Very long film but worth watching.
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5 of 6 people found the following review helpful
on 17 October 2011
Surely this must be one of the most beautiful films ever made. The robot boy simply wants his adopted mother to love him. The ending is so sad, a real tearjerker. And this from someone whose other favourites are usually bloodthirsty or action films.

Technically I didn't find any of the defects mentioned in other reviews, but I only have a 37inch 720 Plasma, although at the beginning I was not aware that I was watching a Blu-Ray disk. However later on in the film, in the night sequences, the Blu-Ray showed much of the detail, previously hidden.

In my top ten films, looked good to me on Blu-Ray, glad I bought it, while still available.
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4 of 5 people found the following review helpful
I will start with the usual criticism problem, as most critics betray their own insecurities with the usual interrogative and criticizing writing style,which will keep potential lovers of a film away from good cinema. When one REVIEWS a film, you forget about yourself and your personal preferences and dislikes. One looks at the film in an objective and proffesional manner.
Now about A.I. A wonderful piece of cinema created by one of the masters of modern cinema. As film is a collaborative art form, I am delighted to see Spielberg and the late Kubrick's work combined in the film, as it is balanced between cynicism and optimism.
Film is about stories, and A.I. based on the classic tale of Pinocchio is a story that grips and pulls through to the end.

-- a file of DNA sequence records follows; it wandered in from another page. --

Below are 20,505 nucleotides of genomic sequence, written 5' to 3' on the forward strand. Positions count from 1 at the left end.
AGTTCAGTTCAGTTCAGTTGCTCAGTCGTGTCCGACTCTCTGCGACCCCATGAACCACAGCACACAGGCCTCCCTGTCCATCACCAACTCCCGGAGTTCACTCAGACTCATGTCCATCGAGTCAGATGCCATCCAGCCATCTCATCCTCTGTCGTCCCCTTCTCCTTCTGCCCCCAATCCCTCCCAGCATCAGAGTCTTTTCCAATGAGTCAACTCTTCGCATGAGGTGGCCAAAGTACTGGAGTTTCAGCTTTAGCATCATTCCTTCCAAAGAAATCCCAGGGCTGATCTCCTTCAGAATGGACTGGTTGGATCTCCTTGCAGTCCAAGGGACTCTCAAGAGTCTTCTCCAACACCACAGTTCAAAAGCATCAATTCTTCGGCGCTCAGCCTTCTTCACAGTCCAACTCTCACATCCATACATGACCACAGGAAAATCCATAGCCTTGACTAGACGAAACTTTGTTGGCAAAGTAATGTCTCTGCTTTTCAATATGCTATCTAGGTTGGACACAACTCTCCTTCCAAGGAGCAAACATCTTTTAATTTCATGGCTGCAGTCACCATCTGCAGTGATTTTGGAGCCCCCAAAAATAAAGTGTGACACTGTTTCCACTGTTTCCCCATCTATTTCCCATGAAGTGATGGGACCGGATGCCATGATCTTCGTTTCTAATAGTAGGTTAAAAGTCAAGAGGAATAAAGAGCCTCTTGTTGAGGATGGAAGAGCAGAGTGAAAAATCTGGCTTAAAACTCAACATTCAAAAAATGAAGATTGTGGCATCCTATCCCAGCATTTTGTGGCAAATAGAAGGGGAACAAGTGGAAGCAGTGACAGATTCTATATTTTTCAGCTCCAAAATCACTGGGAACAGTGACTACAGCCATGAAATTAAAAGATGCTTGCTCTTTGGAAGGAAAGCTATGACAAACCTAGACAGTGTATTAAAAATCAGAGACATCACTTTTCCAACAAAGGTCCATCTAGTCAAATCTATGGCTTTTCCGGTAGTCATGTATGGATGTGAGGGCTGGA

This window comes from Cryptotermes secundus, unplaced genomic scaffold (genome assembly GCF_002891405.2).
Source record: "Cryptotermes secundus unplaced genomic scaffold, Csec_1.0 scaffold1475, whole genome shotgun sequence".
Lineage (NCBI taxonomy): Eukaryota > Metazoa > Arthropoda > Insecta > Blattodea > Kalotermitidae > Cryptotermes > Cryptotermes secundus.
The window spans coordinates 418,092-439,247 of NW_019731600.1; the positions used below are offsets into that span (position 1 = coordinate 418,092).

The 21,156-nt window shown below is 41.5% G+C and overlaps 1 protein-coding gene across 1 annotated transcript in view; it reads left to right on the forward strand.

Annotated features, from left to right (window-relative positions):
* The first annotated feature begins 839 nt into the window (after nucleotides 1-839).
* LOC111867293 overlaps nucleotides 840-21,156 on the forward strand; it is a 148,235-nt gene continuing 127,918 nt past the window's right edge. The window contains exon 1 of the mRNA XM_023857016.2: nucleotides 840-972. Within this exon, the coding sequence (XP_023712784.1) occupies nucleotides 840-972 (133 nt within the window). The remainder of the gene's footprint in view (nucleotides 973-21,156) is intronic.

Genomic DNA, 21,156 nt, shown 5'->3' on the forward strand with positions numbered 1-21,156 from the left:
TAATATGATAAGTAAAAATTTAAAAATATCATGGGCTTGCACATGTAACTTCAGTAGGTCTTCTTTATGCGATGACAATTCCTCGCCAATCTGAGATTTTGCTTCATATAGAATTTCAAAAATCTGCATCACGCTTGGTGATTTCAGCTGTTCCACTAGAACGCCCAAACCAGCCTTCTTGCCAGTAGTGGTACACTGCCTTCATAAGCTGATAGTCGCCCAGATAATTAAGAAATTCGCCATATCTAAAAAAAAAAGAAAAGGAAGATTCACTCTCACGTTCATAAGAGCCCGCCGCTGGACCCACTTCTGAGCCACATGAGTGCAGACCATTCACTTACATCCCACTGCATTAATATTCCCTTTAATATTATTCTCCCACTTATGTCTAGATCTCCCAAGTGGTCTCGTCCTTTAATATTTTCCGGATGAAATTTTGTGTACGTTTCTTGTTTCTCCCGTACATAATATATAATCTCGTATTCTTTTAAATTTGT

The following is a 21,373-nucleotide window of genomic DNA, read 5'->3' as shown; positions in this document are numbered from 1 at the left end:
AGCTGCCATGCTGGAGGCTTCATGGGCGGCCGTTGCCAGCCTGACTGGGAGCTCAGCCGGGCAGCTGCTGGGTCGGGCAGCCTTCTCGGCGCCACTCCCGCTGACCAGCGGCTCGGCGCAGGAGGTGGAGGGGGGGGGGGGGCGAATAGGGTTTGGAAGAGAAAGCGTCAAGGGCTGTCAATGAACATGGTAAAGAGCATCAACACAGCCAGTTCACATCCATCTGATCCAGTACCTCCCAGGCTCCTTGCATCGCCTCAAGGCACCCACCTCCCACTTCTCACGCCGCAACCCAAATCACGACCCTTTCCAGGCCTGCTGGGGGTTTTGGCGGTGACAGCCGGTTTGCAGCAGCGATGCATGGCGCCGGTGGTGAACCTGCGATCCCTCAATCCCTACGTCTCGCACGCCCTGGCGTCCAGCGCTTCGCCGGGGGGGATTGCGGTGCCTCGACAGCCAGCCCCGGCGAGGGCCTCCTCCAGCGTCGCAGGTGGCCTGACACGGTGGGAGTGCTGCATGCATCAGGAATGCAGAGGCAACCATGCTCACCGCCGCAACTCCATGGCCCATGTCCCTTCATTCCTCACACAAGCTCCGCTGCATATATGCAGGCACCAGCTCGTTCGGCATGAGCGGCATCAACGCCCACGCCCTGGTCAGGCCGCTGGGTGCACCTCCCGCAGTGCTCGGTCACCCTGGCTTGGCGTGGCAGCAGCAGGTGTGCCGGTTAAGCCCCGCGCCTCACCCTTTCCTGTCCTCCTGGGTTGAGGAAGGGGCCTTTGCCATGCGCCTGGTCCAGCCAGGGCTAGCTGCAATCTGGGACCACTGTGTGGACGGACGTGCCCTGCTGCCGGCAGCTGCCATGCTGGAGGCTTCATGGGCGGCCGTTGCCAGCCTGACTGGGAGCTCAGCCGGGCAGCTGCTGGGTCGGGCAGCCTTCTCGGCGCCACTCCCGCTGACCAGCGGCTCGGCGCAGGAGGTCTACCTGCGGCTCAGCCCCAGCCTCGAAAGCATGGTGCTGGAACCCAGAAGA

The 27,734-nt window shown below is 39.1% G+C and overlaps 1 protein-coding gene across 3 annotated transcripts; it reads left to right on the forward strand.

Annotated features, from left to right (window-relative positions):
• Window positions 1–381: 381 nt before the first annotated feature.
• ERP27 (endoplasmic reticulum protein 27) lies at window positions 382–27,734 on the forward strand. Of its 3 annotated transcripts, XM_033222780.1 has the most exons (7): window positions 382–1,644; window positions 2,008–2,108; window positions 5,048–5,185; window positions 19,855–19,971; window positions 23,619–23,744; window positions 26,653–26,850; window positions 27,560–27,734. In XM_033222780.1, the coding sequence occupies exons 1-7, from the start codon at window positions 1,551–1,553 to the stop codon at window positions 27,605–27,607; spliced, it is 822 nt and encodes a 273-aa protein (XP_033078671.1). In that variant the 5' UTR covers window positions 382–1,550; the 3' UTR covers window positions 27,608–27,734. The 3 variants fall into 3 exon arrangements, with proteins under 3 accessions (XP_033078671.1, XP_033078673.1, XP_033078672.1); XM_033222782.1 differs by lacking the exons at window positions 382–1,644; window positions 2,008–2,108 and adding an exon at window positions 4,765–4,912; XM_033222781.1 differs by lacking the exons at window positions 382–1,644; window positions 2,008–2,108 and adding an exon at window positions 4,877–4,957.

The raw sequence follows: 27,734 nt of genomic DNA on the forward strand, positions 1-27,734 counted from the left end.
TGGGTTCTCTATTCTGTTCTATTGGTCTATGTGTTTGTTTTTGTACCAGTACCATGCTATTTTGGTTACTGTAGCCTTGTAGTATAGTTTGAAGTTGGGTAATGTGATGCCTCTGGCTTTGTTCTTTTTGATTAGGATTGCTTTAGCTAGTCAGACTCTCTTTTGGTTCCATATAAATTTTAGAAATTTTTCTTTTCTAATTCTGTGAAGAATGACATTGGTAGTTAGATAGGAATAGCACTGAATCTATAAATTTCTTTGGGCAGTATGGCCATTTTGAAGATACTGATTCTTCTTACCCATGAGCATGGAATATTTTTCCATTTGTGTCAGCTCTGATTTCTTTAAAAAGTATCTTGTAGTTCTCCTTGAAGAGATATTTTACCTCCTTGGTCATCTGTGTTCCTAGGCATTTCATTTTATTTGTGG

It also consists of thought provoking elements, which Isaac Asimov and Phillip Dick touched in their writing. Who are we as humans to say that we are the most important beings on the planet or Universe? Are we the only beings that feel love and experience emotional hardship?
Haley Joel Osmond (starring as David) is brilliant, portraying the protagonist role of the robot boy which feels real love. Osmond plays the part completely selfless and convincing.
Excellent cinematography (kaminski) and production design (carter), but falls correctly to the background as so many recent hollywood films have all TECH but very little story.
About the ending, of which so many 'critcs' have bad mouthed, it's all but a 'happy ending' in so many ways. Human's have seized to exist, and our creations (the super 'evolved' android beings) have taken over, being much better and kind hearted than we could ever be. Remember the words of Gigolo Joe "They fear us, because in the end all that will remain, is us".
Also, as humans we only have one chance to do the right thing. A single pathway.
To finish, my rating lacks one star because I found the pacing in the second act to be a bit slow. Otherwise I found it a very pleasing and satisfying film. Highly recomended.